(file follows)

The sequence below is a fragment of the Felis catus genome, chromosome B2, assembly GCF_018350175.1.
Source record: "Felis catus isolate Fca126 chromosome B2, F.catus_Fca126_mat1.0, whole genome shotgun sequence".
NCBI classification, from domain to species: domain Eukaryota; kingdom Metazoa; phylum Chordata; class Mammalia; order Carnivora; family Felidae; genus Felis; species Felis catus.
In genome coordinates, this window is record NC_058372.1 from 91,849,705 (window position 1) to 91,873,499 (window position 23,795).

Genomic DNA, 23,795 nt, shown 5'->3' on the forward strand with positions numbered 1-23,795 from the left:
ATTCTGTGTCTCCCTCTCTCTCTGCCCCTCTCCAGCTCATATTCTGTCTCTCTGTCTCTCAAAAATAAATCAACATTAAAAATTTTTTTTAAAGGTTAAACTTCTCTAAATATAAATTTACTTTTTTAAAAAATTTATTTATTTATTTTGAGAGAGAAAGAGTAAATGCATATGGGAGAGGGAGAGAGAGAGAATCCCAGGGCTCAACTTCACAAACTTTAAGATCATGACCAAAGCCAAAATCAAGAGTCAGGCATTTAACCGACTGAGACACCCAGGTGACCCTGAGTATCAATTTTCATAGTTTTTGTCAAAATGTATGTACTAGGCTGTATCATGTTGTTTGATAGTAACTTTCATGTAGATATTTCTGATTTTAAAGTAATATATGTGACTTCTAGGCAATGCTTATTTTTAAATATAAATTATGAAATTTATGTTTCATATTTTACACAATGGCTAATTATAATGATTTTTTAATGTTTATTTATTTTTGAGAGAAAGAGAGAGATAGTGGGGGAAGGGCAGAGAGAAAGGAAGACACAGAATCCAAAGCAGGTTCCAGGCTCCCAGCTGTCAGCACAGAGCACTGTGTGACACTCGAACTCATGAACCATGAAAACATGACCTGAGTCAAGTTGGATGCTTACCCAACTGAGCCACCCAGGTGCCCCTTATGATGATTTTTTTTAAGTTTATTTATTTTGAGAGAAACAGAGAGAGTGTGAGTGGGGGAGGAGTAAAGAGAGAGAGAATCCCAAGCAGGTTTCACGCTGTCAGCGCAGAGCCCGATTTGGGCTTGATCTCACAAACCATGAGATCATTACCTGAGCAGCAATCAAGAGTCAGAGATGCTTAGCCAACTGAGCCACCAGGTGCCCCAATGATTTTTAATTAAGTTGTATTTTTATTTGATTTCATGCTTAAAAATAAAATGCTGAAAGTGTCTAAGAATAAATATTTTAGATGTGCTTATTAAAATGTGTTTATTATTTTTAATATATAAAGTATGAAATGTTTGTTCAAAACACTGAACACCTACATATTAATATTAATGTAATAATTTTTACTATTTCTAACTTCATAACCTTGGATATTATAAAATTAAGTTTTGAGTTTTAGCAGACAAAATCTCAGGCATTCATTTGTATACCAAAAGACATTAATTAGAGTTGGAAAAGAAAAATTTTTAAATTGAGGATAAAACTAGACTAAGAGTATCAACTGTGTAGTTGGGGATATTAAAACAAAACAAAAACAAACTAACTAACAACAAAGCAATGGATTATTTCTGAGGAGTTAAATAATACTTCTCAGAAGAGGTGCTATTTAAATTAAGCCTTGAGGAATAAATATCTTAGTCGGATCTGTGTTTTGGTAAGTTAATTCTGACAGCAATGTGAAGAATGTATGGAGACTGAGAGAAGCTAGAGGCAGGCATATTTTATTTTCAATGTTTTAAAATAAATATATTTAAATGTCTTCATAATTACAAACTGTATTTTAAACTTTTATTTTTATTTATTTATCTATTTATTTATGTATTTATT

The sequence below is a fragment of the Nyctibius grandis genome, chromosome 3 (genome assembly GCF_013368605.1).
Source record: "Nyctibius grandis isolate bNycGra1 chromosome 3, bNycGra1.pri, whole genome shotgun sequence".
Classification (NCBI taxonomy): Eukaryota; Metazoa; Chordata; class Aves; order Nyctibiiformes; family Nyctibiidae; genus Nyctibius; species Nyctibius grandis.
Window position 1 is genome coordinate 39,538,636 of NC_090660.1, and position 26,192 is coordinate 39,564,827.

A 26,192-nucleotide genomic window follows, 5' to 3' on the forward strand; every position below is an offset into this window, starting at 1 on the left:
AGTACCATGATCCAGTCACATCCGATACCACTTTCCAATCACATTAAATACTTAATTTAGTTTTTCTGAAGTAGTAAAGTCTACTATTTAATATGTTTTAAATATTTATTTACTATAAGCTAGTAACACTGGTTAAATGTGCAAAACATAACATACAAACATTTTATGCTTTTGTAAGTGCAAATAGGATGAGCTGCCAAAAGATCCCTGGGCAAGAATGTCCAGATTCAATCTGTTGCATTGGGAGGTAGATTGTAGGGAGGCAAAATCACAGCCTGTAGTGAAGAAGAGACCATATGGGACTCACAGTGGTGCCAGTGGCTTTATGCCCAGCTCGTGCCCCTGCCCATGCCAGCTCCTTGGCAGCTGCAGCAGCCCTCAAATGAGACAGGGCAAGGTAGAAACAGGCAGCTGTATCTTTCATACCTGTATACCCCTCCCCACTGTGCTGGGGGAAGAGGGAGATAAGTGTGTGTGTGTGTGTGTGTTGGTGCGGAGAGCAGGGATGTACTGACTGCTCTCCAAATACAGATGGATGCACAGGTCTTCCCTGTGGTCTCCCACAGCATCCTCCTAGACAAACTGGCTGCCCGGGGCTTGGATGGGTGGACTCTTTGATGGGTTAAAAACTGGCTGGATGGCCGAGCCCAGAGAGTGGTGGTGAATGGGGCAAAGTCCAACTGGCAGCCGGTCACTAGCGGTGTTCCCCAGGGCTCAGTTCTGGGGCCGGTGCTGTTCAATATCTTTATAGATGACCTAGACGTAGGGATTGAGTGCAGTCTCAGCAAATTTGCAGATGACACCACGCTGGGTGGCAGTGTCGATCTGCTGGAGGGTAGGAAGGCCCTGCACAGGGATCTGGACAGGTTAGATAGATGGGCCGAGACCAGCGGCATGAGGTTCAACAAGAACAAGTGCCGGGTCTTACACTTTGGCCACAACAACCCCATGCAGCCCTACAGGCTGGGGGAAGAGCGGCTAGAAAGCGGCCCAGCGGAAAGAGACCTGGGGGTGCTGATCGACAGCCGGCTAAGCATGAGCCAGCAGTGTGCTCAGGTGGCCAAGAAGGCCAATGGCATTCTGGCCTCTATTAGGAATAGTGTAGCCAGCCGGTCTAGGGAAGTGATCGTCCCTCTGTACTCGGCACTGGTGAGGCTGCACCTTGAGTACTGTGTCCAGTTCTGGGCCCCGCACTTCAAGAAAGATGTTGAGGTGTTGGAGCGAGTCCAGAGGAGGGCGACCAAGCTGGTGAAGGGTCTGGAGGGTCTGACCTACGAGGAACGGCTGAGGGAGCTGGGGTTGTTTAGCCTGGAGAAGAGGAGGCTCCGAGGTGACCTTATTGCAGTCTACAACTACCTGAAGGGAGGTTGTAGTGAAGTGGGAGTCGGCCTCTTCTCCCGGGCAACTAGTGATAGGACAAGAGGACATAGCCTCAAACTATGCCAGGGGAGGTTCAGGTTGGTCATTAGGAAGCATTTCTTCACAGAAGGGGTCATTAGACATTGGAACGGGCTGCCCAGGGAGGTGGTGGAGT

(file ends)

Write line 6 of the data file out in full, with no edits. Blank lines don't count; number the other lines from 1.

ATTCTGTGTCTCCCTCTCTCTCTGCCCCTCTCCAGCTCATATTCTGTCTCTCTGTCTCTCAAAAATAAATCAACATTAAAAATTTTTTTTAAAGGTTAAACTTCTCTAAATATAAATTTACTTTTTTAAAAAATTTATTTATTTATTTTGAGAGAGAAAGAGTAAATGCATATGGGAGAGGGAGAGAGAGAGAATCCCAGGGCTCAACTTCACAAACTTTAAGATCATGACCAAAGCCAAAATCAAGAGTCAGGCATTTAACCGACTGAGACACCCAGGTGACCCTGAGTATCAATTTTCATAGTTTTTGTCAAAATGTATGTACTAGGCTGTATCATGTTGTTTGATAGTAACTTTCATGTAGATATTTCTGATTTTAAAGTAATATATGTGACTTCTAGGCAATGCTTATTTTTAAATATAAATTATGAAATTTATGTTTCATATTTTACACAATGGCTAATTATAATGATTTTTTAATGTTTATTTATTTTTGAGAGAAAGAGAGAGATAGTGGGGGAAGGGCAGAGAGAAAGGAAGACACAGAATCCAAAGCAGGTTCCAGGCTCCCAGCTGTCAGCACAGAGCACTGTGTGACACTCGAACTCATGAACCATGAAAACATGACCTGAGTCAAGTTGGATGCTTACCCAACTGAGCCACCCAGGTGCCCCTTATGATGATTTTTTTTAAGTTTATTTATTTTGAGAGAAACAGAGAGAGTGTGAGTGGGGGAGGAGTAAAGAGAGAGAGAATCCCAAGCAGGTTTCACGCTGTCAGCGCAGAGCCCGATTTGGGCTTGATCTCACAAACCATGAGATCATTACCTGAGCAGCAATCAAGAGTCAGAGATGCTTAGCCAACTGAGCCACCAGGTGCCCCAATGATTTTTAATTAAGTTGTATTTTTATTTGATTTCATGCTTAAAAATAAAATGCTGAAAGTGTCTAAGAATAAATATTTTAGATGTGCTTATTAAAATGTGTTTATTATTTTTAATATATAAAGTATGAAATGTTTGTTCAAAACACTGAACACCTACATATTAATATTAATGTAATAATTTTTACTATTTCTAACTTCATAACCTTGGATATTATAAAATTAAGTTTTGAGTTTTAGCAGACAAAATCTCAGGCATTCATTTGTATACCAAAAGACATTAATTAGAGTTGGAAAAGAAAAATTTTTAAATTGAGGATAAAACTAGACTAAGAGTATCAACTGTGTAGTTGGGGATATTAAAACAAAACAAAAACAAACTAACTAACAACAAAGCAATGGATTATTTCTGAGGAGTTAAATAATACTTCTCAGAAGAGGTGCTATTTAAATTAAGCCTTGAGGAATAAATATCTTAGTCGGATCTGTGTTTTGGTAAGTTAATTCTGACAGCAATGTGAAGAATGTATGGAGACTGAGAGAAGCTAGAGGCAGGCATATTTTATTTTCAATGTTTTAAAATAAATATATTTAAATGTCTTCATAATTACAAACTGTATTTTAAACTTTTATTTTTATTTATTTATCTATTTATTTATGTATTTATT